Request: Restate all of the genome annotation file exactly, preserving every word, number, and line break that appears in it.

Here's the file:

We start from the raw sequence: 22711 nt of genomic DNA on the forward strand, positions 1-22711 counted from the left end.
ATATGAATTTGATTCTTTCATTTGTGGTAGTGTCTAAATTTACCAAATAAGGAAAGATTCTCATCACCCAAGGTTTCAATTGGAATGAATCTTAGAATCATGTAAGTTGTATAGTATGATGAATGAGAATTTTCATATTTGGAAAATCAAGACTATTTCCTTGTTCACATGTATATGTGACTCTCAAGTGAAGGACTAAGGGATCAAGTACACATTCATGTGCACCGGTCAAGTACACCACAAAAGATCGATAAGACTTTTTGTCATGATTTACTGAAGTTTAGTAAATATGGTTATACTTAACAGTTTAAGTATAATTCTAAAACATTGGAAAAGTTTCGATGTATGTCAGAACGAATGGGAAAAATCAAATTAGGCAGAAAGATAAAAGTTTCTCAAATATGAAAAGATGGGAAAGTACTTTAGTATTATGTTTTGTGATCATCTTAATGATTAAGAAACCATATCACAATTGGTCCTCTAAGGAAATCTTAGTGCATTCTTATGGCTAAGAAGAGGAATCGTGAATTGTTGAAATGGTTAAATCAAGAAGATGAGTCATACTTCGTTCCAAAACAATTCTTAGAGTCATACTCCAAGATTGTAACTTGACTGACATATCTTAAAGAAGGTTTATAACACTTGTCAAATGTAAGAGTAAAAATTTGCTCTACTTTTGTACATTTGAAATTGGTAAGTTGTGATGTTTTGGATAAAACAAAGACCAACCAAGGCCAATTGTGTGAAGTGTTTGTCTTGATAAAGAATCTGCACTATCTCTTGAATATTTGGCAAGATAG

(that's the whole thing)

We start from the raw sequence: 22711 nt of genomic DNA on the forward strand, positions 1-22711 counted from the left end.
ATATGAATTTGATTCTTTCATTTGTGGTAGTGTCTAAATTTACCAAATAAGGAAAGATTCTCATCACCCAAGGTTTCAATTGGAATGAATCTTAGAATCATGTAAGTTGTATAGTATGATGAATGAGAATTTTCATATTTGGAAAATCAAGACTATTTCCTTGTTCACATGTATATGTGACTCTCAAGTGAAGGACTAAGGGATCAAGTACACATTCATGTGCACCGGTCAAGTACACCACAAAAGATCGATAAGACTTTTTGTCATGATTTACTGAAGTTTAGTAAATATGGTTATACTTAACAGTTTAAGTATAATTCTAAAACATTGGAAAAGTTTCGATGTATGTCAGAACGAATGGGAAAAATCAAATTAGGCAGAAAGATAAAAGTTTCTCAAATATGAAAAGATGGGAAAGTACTTTAGTATTATGTTTTGTGATCATCTTAATGATTAAGAAACCATATCACAATTGGTCCTCTAAGGAAATCTTAGTGCATTCTTATGGCTAAGAAGAGGAATCGTGAATTGTTGAAATGGTTAAATCAAGAAGATGAGTCATACTTCGTTCCAAAACAATTCTTAGAGTCATACTCCAAGATTGTAACTTGACTGACATATCTTAAAGAAGGTTTATAACACTTGTCAAATGTAAGAGTAAAAATTTGCTCTACTTTTGTACATTTGAAATTGGTAAGTTGTGATGTTTTGGATAAAACAAAGACCAACCAAGGCCAATTGTGTGAAGTGTTTGTCTTGATAAAGAATCTGCACTATCTCTTGAATATTTGGCAAGATAG